The Rise of Instant Payments
In this age of tablets and smartphones, customers expect instantaneous access to information and services. Emails, tweets, shopping: everything is now real time or forget about it. As a result, instant payment is upon us, writes David Andrieux.
Benefits of instant payments aren’t hard to see. For the economy, they allow consumers and businesses to immediately exchange monetary value, increasing market liquidity; faster payments also reduce settlement risk. And with the rise of fast and convenient payment instruments, the use of cheques and even cash will likely diminish, reducing the cost of payment processing. For consumers, instant payment notifications offer a better user experience and a more convenient way to manage personal finances.
But there is undoubtedly going to be investment needed – cost for banks to migrate legacy instruments to all these superfast, mobile-driven, faster instant payment systems. Even if payment costs go down dramatically, the Federal Reserve Bank estimates that the overall business case for most financial services institutions would be at best neutral.
The question then becomes, do those non-monetary, ‘soft’ benefits to the banks – customer satisfaction, increased market liquidity, reduced risks – justify instant payment infrastructure investment? Ultimately, like many digital developments, the decision is not a bottom line one as much as a general strategic one. Instant payments will become not only a must-have to compete with Third Party Providers and non-bank Payment Services Providers, but also a general business enabler. In particular, the real value of instant payments will come from the new services that are going to propagate off the back of it.
Beyond the payment – but where?
Chasing after those new services (and the customer dollars they’ll attract) are a side spectrum of payment service providers, retailers, tech companies, all moving into the payment space. This is not surprising, as the battle over the payment space is, in reality, a battle over the customer relationship, as winning the customer relationship means gaining control over customer data and the ability to offer high-margin services, within and beyond payments.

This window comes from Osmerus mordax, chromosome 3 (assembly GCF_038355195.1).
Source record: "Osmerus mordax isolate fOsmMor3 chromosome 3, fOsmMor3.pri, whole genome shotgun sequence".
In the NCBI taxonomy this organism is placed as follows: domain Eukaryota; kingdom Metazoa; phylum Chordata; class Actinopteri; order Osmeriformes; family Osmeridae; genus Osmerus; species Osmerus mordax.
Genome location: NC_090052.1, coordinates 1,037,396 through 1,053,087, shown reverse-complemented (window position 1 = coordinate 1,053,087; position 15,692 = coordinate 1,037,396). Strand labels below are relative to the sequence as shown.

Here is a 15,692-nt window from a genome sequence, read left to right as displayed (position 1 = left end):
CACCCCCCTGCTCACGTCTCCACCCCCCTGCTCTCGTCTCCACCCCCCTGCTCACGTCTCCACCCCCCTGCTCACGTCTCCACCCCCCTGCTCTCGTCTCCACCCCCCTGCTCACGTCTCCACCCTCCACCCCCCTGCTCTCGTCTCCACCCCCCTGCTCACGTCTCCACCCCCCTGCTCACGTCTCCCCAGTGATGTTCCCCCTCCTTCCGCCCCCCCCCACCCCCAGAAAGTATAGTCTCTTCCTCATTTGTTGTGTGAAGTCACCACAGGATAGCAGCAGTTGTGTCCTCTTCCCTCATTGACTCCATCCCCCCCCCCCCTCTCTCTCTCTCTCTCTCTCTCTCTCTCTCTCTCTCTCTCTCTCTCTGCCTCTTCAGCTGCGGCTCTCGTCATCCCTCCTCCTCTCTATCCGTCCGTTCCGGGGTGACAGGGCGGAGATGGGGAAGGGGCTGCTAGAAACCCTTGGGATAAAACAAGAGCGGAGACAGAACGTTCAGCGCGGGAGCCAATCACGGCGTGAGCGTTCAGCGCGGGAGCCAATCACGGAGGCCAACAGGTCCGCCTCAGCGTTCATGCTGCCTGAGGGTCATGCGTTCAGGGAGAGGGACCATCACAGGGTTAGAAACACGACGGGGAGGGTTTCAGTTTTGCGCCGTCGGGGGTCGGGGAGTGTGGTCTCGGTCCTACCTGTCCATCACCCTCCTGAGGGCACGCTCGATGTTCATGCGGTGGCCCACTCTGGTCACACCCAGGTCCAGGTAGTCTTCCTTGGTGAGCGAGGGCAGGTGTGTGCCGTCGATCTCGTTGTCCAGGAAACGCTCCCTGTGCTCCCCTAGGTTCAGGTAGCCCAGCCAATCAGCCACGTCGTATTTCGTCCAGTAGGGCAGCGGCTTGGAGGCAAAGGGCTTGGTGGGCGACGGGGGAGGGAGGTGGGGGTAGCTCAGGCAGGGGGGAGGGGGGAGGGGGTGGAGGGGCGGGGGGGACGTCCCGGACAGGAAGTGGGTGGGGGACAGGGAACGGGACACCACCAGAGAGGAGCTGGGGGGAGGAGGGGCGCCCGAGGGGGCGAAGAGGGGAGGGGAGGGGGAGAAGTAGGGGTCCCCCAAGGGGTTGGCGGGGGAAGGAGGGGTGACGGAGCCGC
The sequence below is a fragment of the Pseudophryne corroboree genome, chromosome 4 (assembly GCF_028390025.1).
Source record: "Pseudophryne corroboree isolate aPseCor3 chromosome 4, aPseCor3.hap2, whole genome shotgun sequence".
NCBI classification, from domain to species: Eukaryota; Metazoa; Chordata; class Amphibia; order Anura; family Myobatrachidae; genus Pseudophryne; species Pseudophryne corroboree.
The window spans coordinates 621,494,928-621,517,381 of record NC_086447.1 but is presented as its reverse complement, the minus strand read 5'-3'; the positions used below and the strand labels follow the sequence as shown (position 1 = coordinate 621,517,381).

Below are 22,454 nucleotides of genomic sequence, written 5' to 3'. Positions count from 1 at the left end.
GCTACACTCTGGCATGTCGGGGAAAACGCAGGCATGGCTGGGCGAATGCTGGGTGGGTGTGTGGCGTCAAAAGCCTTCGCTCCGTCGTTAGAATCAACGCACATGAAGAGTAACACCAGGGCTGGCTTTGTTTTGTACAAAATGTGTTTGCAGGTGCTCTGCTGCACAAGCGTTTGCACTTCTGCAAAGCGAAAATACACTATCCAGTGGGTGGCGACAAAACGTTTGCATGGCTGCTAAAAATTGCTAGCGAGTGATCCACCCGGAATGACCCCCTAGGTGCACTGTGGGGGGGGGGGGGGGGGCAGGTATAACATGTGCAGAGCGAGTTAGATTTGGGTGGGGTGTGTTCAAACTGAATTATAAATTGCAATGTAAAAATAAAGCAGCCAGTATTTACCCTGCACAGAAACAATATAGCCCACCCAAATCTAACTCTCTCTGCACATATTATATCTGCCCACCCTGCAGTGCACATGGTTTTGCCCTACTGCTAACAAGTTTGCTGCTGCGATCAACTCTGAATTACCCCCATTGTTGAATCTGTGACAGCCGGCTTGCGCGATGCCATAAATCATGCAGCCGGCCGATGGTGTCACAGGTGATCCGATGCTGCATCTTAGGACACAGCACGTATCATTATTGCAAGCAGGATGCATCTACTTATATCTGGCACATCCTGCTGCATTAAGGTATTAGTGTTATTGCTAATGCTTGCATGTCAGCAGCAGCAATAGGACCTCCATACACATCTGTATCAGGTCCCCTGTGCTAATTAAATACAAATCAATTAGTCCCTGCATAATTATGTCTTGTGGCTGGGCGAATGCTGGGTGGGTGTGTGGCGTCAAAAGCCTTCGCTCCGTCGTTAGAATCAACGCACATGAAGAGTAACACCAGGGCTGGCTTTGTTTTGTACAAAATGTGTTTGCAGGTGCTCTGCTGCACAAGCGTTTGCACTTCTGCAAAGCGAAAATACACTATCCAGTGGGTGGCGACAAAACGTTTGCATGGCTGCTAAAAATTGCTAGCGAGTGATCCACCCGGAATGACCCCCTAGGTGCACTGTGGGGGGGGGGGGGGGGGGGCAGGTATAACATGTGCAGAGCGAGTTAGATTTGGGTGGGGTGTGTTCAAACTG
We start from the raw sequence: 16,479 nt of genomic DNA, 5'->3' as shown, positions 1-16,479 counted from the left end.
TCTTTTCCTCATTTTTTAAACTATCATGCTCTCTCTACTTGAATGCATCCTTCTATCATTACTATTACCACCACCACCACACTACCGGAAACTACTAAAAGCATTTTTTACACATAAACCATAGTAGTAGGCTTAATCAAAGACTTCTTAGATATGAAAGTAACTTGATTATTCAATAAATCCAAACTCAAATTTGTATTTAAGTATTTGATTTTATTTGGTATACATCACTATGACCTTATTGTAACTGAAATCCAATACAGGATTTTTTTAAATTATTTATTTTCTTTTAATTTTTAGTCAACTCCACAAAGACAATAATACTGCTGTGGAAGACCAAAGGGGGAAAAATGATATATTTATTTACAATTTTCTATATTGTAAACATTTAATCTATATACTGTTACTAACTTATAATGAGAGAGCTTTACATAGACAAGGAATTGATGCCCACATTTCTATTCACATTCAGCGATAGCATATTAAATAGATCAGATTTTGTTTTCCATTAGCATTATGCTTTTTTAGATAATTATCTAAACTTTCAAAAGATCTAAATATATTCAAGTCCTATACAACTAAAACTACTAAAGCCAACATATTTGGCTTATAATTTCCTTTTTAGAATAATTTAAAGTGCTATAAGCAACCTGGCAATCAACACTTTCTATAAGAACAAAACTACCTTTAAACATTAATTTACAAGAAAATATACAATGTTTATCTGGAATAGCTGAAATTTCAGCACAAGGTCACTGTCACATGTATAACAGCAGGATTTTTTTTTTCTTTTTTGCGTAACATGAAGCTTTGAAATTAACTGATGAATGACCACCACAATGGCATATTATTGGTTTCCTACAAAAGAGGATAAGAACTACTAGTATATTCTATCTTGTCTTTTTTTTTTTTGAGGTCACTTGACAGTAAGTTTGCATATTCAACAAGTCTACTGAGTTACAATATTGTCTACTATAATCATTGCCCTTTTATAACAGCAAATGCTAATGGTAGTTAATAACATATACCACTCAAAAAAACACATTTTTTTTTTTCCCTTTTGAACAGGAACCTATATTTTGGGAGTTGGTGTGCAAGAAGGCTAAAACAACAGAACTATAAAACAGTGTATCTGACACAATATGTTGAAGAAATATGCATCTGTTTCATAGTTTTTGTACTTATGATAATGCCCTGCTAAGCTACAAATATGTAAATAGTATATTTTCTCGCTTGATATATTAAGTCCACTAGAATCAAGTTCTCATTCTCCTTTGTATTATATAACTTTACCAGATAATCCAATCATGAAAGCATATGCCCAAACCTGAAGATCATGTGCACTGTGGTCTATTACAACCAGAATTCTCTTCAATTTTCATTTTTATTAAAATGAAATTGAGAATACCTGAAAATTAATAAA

In parallel, new end-user services are being created, by both banks and non-bank payment service providers (examples include optimisation of loyalty schemes, budgeting or receipt management). These new ‘overlay services’ will span the entire purchasing experience, i.e. they go beyond the payment itself. Examples include automated matching of purchase orders to invoices or in-store promotions that are dynamically triggered by a consumers’ geographical position, their loyalty profile and their purchase history.
Many of these services are based on or leverage instant payment services. However, the payment infrastructure has not kept pace with all the innovation at the app and mobile device end. It’s far from unusual to have physical goods delivered faster than the corresponding payment transaction; a case in point: Amazon Prime Now offers one-hour delivery in the London area. But as consumers and merchants are used to immediacy, they naturally expect digital payments to keep up at the same pace their smartphones seem to be on.
Centre of the relationship
This presents a challenge. And moving to real-time has a number of impact points. First, true modernisation of IT systems is needed, as batch-based, legacy systems cannot cope with real time requirements. To support many of the new services, instant payment systems also need to be fully integrated with other systems and services, such as cash management. Meanwhile, banks’ internal processes will have to be more transparent and faster, because banks may end up having too many idle funds or not enough funds, risking endless fluctuations in liquidity.
In addition, banks must secure the necessary resources and processes to support a fully 24/7 service proposition. And because even near-real-time payment systems reduce the time to check for fraud, banks will need to build out enhanced fraud detection applications and payment interdiction processes. As transactions are irrevocable in instant payment schemes, banks will look to stronger customer authentication and strong encryption processes for their Web and mobile banking applications, at the minimum, for robust security.
As stated, instant payment solutions allow the development of new high-value services within and beyond payments. As a result, the world of instant payments is in a positive feedback dynamic; the development of new overlay services accelerates the development of instant payment solutions, while the development of instant payment solutions accelerates the development of new services.
These new services not only bring new revenue opportunities, but keep the bank at the centre of the customer relationship. This is critical, as the upcoming Payment Service Directive 2 will give third-party providers access to bank accounts for payment initiations. It’s a sobering thought that the combination of instant payments and regulation in the shape of PSD2 will jointly drive innovation in the European payment space. Consequently, instant payments seem key to controlling the payment flow and to competing with mobile network operators, cards, and non-banks.
The winners in the instant payments race will be the banks that can best capture and leverage the context of their customers to offer them timely (instant) and relevant services. Is that going to be your institution, or are you happy to let the race go to the non-traditional entrants?